Soybeans are the second-largest US crop after corn, covering about a quarter of American farmland. We grow more soybeans than any other country except Brazil. According to the US Department of Agriculture, more than 90 percent of the soybeans churned out on US farms each year are genetically engineered to withstand herbicides, nearly all of them involving one called Roundup. Organic production, by contrast, is marginal—it accounts for less than 1 percent of total American acreage devoted to soy. (The remaining 9 percent or so of soybeans are conventionally grown, but not genetically modified.) Americans don't eat much of these lime-green legumes directly, but that doesn't mean we're not exposed to them. After harvest, the great bulk of soybeans are crushed and divided into two parts: meal, which mainly goes into feed for animals that become our meat, and fat, most of which ends up being used as cooking oil or in food products. According to the US Soy Board, soy accounts for 61 percent of American's vegetable oil consumption.
Bayer CropScience has launched a new soy product range. The corporation has started selling glyphosate and glufosinate resistant GMO soy seed under the brand name Credenz. Other varieties which have added resistance against so called HPPD herbicides are to follow at a later date.
Dirk Zimmermann of Greenpeace criticised the launch, saying after the failure of glyphosate tolerant plants BAYER is now ramping up pesticide production. Having joined the arms race of global GM soy cultivation, the corporation has outed itself as an irresponsible war profiteer. The introduction of further GMO plants with a host of new herbicide resistances has unmasked the whole concept as a one way street serving only as a vehicle to sell more and more toxic agrochemicals.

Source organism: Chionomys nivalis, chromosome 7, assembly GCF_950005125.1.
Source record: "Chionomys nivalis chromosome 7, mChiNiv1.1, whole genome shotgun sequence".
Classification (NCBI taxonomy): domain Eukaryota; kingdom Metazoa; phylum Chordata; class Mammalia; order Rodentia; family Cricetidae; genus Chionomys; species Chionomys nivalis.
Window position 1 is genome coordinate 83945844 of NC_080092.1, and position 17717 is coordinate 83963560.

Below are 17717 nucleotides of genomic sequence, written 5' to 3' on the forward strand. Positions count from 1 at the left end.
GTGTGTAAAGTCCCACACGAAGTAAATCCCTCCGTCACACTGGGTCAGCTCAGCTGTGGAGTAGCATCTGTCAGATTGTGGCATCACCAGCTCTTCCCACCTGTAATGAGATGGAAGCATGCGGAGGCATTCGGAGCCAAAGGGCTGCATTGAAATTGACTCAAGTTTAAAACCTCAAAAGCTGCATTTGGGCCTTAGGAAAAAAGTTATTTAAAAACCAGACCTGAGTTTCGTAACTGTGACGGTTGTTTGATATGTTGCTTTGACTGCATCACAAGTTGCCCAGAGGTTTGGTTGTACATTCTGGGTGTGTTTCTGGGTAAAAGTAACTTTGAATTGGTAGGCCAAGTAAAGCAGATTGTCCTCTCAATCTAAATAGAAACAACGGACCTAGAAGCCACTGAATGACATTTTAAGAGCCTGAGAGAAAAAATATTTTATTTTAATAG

Forests, fallow land and small-scale farms in South America have been displaced by massive soy plantations. The crop is not used to feed the local population but instead is largely exported …
Without detailed tests, no one can pinpoint exactly what is causing the reproductive travesties in Russian hamsters and rats, Italian and Austrian mice, and livestock in India and America. And we can only speculate about the relationship between the introduction of genetically modified foods in 1996, and the corresponding upsurge in low birth weight babies, infertility, and other problems among the US population. But many scientists, physicians, and concerned citizens don't think that the public should remain the lab animals for the biotech industry's massive uncontrolled experiment.
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